Hamas rejects Qatari aid over conditions laid down by Israel

Gaza’s rulers Hamas have rejected a fresh tranche of Qatari funds, accusing Israel of imposing new conditions on the money entering the blockaded Palestinian territory.

The rejection of the expected $15m on Thursday raised fears of fresh tensions along the Gaza-Israel border, ahead of weekly protests on Friday.

“We refuse to receive the third Qatari grant in response to the [Israeli] occupation’s behaviour and attempts to evade the agreement,” Khalil al-Hayya, Hamas’s deputy head in Gaza, told journalists on Thursday.

Al-Hayya did not the specific conditions that were changed, but said Israel was playing politics with the funds ahead of upcoming elections.

Under an informal agreement struck in November, Gulf state Qatar has sent $15m a month into the strip.

The payment would have been the third of six planned tranches, totaling $90 million, in connection with the truce.

The funds to pay salaries of Hamas employees and support impoverished Gazans are in exchange for relative calm along the border, where protests have taken place since March 2018.

Israel’s permission is required since the cash must be delivered via its territory.

Reporting from the Gaza Strip, Al Jazeera’s Charles Stratford said: “This reference to political blackmail as Hamas is calling it, comes during election season in Israel”.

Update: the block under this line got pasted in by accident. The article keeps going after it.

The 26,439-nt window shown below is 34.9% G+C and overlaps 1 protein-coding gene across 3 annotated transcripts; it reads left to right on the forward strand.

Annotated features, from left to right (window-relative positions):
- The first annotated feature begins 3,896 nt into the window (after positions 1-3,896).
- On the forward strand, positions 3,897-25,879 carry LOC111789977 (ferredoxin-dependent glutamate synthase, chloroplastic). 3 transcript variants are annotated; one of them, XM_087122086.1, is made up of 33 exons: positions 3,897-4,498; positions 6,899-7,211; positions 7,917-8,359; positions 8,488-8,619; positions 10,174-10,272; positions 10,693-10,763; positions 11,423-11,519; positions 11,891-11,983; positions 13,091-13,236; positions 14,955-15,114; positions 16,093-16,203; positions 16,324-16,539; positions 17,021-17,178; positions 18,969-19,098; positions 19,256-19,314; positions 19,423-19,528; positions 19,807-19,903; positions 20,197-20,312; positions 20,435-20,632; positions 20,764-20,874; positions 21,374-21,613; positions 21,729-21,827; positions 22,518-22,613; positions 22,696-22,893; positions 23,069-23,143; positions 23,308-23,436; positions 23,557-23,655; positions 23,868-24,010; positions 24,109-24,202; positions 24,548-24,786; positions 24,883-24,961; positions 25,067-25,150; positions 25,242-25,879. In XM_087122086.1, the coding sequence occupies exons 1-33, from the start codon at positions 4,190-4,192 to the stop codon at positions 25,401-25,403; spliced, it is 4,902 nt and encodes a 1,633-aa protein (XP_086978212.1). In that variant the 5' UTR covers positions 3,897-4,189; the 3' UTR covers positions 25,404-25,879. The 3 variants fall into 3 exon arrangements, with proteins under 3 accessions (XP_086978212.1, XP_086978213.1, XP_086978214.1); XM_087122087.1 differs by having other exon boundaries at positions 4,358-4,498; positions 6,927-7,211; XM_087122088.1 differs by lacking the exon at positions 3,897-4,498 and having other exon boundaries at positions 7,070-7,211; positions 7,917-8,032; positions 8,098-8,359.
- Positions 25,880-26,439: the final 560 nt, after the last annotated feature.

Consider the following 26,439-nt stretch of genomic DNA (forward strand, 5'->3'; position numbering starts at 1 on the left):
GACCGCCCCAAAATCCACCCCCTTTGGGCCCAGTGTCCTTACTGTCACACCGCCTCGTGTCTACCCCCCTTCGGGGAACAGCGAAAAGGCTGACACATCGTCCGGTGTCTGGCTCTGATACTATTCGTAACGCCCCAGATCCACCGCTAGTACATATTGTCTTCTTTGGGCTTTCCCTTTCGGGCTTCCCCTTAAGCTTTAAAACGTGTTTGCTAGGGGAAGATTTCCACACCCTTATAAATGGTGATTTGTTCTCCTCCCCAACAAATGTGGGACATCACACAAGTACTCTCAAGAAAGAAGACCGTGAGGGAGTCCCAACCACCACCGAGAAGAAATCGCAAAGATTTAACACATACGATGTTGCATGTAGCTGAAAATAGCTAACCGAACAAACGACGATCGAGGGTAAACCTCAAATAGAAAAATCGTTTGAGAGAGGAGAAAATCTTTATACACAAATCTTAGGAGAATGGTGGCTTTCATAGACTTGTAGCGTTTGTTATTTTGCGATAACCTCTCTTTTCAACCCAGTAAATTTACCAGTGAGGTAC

“Hamas are refusing to accept these conditions because Israel is demanding that if these funds come through, there has to be a halt to protests.”

The payment had been expected to enter this week but Israeli Prime Minister Benjamin Netanyahu blocked it on Tuesday after two shooting incidents along the Gaza border, including one in which a soldier was injured.

“Netanyahu cannot be seen to be soft on Hamas, but at the same time does not want another war before the elections,” added Stratford.

Mohammed al-Emadi, ambassador of the Gulf state to Gaza, met Hamas officials, including leader Ismail Haniya, in the enclave on Thursday.

Israeli media reported that the country’s security cabinet had approved the funds.

Al Jazeera and news agencies

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